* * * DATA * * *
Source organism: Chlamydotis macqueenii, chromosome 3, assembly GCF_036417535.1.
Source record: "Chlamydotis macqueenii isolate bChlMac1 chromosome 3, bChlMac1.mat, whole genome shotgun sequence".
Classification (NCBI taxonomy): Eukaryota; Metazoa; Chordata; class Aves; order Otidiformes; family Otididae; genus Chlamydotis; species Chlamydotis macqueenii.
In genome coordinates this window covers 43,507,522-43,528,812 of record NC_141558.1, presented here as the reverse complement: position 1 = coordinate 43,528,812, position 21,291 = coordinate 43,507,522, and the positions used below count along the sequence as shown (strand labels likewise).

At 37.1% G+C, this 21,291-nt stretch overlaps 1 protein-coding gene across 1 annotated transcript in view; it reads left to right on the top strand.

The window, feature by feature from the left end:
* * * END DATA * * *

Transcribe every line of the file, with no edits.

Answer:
Source organism: Chlamydotis macqueenii, chromosome 3, assembly GCF_036417535.1.
Source record: "Chlamydotis macqueenii isolate bChlMac1 chromosome 3, bChlMac1.mat, whole genome shotgun sequence".
Classification (NCBI taxonomy): Eukaryota; Metazoa; Chordata; class Aves; order Otidiformes; family Otididae; genus Chlamydotis; species Chlamydotis macqueenii.
In genome coordinates this window covers 43,507,522-43,528,812 of record NC_141558.1, presented here as the reverse complement: position 1 = coordinate 43,528,812, position 21,291 = coordinate 43,507,522, and the positions used below count along the sequence as shown (strand labels likewise).

At 37.1% G+C, this 21,291-nt stretch overlaps 1 protein-coding gene across 1 annotated transcript in view; it reads left to right on the top strand.

The window, feature by feature from the left end: